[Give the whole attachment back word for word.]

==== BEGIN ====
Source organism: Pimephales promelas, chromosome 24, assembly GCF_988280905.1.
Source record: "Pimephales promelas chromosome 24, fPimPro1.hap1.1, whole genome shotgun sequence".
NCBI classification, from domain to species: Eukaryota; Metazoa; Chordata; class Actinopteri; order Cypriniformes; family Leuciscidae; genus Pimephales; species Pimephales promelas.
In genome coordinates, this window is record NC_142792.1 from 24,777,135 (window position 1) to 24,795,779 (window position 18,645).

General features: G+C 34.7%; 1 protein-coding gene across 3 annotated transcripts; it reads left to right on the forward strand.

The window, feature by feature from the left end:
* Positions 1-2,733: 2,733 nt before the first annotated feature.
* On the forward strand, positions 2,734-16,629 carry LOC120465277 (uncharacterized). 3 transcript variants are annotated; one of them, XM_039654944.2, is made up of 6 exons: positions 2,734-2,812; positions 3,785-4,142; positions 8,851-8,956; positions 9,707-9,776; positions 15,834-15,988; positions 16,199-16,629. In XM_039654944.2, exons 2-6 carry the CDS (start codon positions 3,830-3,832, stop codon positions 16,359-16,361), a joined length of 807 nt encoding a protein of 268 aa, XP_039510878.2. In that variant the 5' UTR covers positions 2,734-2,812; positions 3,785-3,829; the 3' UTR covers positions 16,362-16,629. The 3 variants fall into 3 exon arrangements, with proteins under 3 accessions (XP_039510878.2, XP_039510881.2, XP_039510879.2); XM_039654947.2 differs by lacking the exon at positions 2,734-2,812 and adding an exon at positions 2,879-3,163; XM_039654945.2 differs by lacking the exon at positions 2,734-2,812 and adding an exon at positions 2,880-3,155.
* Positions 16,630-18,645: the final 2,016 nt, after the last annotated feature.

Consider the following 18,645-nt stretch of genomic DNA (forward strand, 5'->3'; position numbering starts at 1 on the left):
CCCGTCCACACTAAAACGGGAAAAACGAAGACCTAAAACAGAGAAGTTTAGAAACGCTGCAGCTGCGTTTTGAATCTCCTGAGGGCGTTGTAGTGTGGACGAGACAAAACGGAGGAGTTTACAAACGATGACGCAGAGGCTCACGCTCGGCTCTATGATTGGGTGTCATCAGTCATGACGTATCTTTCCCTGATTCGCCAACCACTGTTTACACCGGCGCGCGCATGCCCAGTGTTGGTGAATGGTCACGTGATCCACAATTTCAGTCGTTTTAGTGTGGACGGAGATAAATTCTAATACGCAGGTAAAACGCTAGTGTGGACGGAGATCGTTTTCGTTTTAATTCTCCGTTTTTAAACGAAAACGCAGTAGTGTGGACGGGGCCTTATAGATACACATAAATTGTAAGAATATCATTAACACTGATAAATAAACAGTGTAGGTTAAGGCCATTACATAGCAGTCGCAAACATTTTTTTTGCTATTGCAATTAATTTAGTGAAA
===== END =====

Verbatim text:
Source organism: Pimephales promelas, chromosome 24, assembly GCF_988280905.1.
Source record: "Pimephales promelas chromosome 24, fPimPro1.hap1.1, whole genome shotgun sequence".
NCBI classification, from domain to species: Eukaryota; Metazoa; Chordata; class Actinopteri; order Cypriniformes; family Leuciscidae; genus Pimephales; species Pimephales promelas.
In genome coordinates, this window is record NC_142792.1 from 24,777,135 (window position 1) to 24,795,779 (window position 18,645).

General features: G+C 34.7%; 1 protein-coding gene across 3 annotated transcripts; it reads left to right on the forward strand.

The window, feature by feature from the left end:
* Positions 1-2,733: 2,733 nt before the first annotated feature.
* On the forward strand, positions 2,734-16,629 carry LOC120465277 (uncharacterized). 3 transcript variants are annotated; one of them, XM_039654944.2, is made up of 6 exons: positions 2,734-2,812; positions 3,785-4,142; positions 8,851-8,956; positions 9,707-9,776; positions 15,834-15,988; positions 16,199-16,629. In XM_039654944.2, exons 2-6 carry the CDS (start codon positions 3,830-3,832, stop codon positions 16,359-16,361), a joined length of 807 nt encoding a protein of 268 aa, XP_039510878.2. In that variant the 5' UTR covers positions 2,734-2,812; positions 3,785-3,829; the 3' UTR covers positions 16,362-16,629. The 3 variants fall into 3 exon arrangements, with proteins under 3 accessions (XP_039510878.2, XP_039510881.2, XP_039510879.2); XM_039654947.2 differs by lacking the exon at positions 2,734-2,812 and adding an exon at positions 2,879-3,163; XM_039654945.2 differs by lacking the exon at positions 2,734-2,812 and adding an exon at positions 2,880-3,155.
* Positions 16,630-18,645: the final 2,016 nt, after the last annotated feature.

Consider the following 18,645-nt stretch of genomic DNA (forward strand, 5'->3'; position numbering starts at 1 on the left):
CCCGTCCACACTAAAACGGGAAAAACGAAGACCTAAAACAGAGAAGTTTAGAAACGCTGCAGCTGCGTTTTGAATCTCCTGAGGGCGTTGTAGTGTGGACGAGACAAAACGGAGGAGTTTACAAACGATGACGCAGAGGCTCACGCTCGGCTCTATGATTGGGTGTCATCAGTCATGACGTATCTTTCCCTGATTCGCCAACCACTGTTTACACCGGCGCGCGCATGCCCAGTGTTGGTGAATGGTCACGTGATCCACAATTTCAGTCGTTTTAGTGTGGACGGAGATAAATTCTAATACGCAGGTAAAACGCTAGTGTGGACGGAGATCGTTTTCGTTTTAATTCTCCGTTTTTAAACGAAAACGCAGTAGTGTGGACGGGGCCTTATAGATACACATAAATTGTAAGAATATCATTAACACTGATAAATAAACAGTGTAGGTTAAGGCCATTACATAGCAGTCGCAAACATTTTTTTTGCTATTGCAATTAATTTAGTGAAA